by Nidadavolu Malathi
I have known Sri Munipalle Raju for over 60 years. I have come to know of his experiments with magical realism only in April 2014, when I started working on a translation of his anthology, Astitvanadam Aavali Teeraana (On the Shores Beyond the River of Existence).
In his preface to the anthology, Raju stated that the western literary historians claim that the term “Magical Realism” has been coined by Latin American writers like Gabriel Garcia Marquez, but, the same amazing mayavada rasa has manifested itself in the Indian folklore and puranas—Ramayana, Maha Bharata and Bhagavad Gita; and, that Vyasa Maharshi is the first poet to captivate it in a way nobody else could. He has, also, stated that he undertook his story-writing process, keeping in mind the works of guru Vyasa, the creator of Magical Realism, and within the purview of the complex problems in our daily existence.
For the purpose of this article, we may have to keep in mind his premise regarding the themes in these stories, as described by him. According to Raju, the fundamental questions of human race in the Indian metaphysical world, fall into three categories of agony: Those caused by mind (adhyatmikam), those caused by others (adhibhautikam), and, those caused by Providence (adhidaivikam). “This complex set of questions has been pestering the human race in every yuga each time the wicked diabolical forces create the deadly fire and destroy the quietude of people’s lives. If we take, the period, when someone assembles his creative energies and destroys these lawless rogues, as a transition period, in that twilight, these questions are the same as the doubts that cause the individuals to ache.
“… The social consciousness, and the consciousness of self are two flanks of modern man’s consciousness. They travel in the inner celestial chariot in his prolonged and distraught dream life at night. This magical realism is an attempt to articulate those mysterious vibrations. This genre has the power to transcend Time and Space. … … The magical realism, the marvellous reality, is the instrument that extricates the supra-mundane truths beneath the truths that are visible to the naked eye. Its natural form becomes visible only in the style of word-constructs of mayavada and chayavada schools. This does not follow the empty slogans of literary trends.” (Preface. Astitvanadam Aavali Teeraana).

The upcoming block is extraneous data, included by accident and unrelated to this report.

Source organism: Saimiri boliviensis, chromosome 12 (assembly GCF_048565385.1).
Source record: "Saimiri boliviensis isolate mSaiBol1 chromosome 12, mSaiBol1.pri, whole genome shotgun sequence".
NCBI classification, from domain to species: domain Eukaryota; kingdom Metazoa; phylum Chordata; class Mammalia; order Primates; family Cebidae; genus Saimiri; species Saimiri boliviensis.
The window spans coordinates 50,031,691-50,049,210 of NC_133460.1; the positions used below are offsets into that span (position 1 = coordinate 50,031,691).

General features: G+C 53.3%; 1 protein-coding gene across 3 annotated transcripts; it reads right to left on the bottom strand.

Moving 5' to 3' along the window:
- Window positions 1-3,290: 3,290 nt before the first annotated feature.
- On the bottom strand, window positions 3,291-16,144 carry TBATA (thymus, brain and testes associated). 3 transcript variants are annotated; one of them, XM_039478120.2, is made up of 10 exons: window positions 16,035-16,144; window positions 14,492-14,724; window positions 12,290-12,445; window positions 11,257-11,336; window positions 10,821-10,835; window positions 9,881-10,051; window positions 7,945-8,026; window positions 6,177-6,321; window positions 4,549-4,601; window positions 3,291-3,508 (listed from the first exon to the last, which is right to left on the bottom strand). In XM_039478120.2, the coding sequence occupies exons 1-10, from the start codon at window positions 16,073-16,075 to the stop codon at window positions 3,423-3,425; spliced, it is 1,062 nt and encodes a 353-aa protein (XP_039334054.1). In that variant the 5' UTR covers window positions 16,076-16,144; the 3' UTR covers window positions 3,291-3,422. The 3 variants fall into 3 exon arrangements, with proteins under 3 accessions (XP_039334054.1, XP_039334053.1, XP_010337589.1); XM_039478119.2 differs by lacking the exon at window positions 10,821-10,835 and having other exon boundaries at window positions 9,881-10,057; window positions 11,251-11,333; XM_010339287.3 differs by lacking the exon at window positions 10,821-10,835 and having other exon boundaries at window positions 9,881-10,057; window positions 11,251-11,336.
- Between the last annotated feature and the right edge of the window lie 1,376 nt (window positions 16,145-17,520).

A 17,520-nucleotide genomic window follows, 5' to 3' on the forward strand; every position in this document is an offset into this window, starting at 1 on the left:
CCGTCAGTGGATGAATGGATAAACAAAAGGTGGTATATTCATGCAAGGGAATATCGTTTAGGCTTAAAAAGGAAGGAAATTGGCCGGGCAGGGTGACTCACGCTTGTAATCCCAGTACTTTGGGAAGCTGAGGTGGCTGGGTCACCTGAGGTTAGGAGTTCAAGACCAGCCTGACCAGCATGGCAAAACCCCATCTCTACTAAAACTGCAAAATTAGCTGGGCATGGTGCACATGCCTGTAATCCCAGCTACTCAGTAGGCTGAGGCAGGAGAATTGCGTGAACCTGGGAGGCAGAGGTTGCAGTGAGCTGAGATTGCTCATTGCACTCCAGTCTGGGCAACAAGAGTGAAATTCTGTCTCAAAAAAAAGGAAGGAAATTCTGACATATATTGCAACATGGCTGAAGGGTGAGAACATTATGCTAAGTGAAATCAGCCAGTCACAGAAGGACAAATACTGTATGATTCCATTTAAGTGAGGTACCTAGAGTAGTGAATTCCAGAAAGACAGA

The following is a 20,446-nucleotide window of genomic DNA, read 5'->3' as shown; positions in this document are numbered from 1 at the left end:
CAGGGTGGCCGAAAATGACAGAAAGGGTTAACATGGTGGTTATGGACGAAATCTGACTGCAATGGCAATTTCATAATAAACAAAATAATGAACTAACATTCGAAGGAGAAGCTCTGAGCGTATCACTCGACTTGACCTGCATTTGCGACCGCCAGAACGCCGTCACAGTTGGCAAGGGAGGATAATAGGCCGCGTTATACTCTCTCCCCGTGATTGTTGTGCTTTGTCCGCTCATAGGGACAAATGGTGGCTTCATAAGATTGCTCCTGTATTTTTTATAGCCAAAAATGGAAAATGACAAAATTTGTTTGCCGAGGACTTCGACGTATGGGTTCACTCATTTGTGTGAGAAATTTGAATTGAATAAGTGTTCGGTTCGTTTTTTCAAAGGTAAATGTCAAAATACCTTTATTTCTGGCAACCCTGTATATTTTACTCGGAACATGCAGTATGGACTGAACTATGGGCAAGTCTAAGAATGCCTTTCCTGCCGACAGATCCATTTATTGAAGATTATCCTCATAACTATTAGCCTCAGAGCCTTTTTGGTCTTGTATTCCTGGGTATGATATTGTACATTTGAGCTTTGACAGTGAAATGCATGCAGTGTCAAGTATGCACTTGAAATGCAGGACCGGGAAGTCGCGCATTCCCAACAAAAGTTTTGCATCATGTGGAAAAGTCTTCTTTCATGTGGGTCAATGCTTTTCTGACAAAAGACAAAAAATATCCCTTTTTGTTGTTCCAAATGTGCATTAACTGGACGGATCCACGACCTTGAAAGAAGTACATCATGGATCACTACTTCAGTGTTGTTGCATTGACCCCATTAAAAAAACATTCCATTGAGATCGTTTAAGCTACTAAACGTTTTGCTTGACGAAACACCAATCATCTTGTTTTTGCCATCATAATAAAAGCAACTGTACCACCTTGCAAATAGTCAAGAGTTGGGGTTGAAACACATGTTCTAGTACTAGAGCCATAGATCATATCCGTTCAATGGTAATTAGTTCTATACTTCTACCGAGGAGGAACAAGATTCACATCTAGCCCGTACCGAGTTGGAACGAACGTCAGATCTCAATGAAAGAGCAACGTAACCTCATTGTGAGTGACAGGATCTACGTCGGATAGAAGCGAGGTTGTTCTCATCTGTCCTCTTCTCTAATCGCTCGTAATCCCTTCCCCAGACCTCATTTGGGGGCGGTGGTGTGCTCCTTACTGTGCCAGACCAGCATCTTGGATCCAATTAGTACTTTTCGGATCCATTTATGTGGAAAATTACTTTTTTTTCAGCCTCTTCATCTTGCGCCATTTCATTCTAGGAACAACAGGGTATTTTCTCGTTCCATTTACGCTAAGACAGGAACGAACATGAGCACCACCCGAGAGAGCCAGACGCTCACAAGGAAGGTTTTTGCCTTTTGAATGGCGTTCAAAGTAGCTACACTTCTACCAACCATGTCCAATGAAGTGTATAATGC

Against this background, I attempt to shed some light on the concept of magical realism in Raju’s stories.
Both in print and on the Internet, a vast amount of discussions of the term “Magical realism” is available. However, for the purpose of this article, somewhat simplistically, I would like to define magical realism as an element that is faithful to everyday events in our lives, with a touch of magic or mystery. It has been achieved in these stories through setting and expression.
Invariably, the term “magic” brings to our minds an assumption that it goes beyond what is visible to the naked eye, and what we believe to be normal—the mysteries in our everyday lives. In our Puranas, a man born out of an earthen pot (kumbhasambhavudu), a dog that followed Dharmaraja to heaven, a monkey growing to gigantic proportions at will, and crossing the ocean in one jump–all these constitute magic, and necessitate the readers to stretch their imagination in order to visualise the event. In our daily lives, we hear or tell stories, the authenticity of which we do not question or doubt. We tell children the story of a hare challenging a tortoise to race, or a lion convincing a baby goat to pay for his father’s sins. No child asks in what language the hare and the tortoise, or, the lion and the baby goat – spoke. In fact, in today’s ever popular Sci-Fi and mysteries, this magic is present. Nevertheless, the core theme is, most of the time, if not always, virtue conquering vice. And, let us not forget that the “virtue” and “vice” in these stories are in accordance with human values. The point is, in each case, a group of animate objects is created to drive a point home. We, the listeners, accept them with “willing suspension of disbelief,” and proceed to grasp the underlying message. That is magical realism. An aura of magic or mystery is created in a given story in order to transport the reader into a new milieu. Within the context, the story is told to reaffirm a truth, the author’s point of view.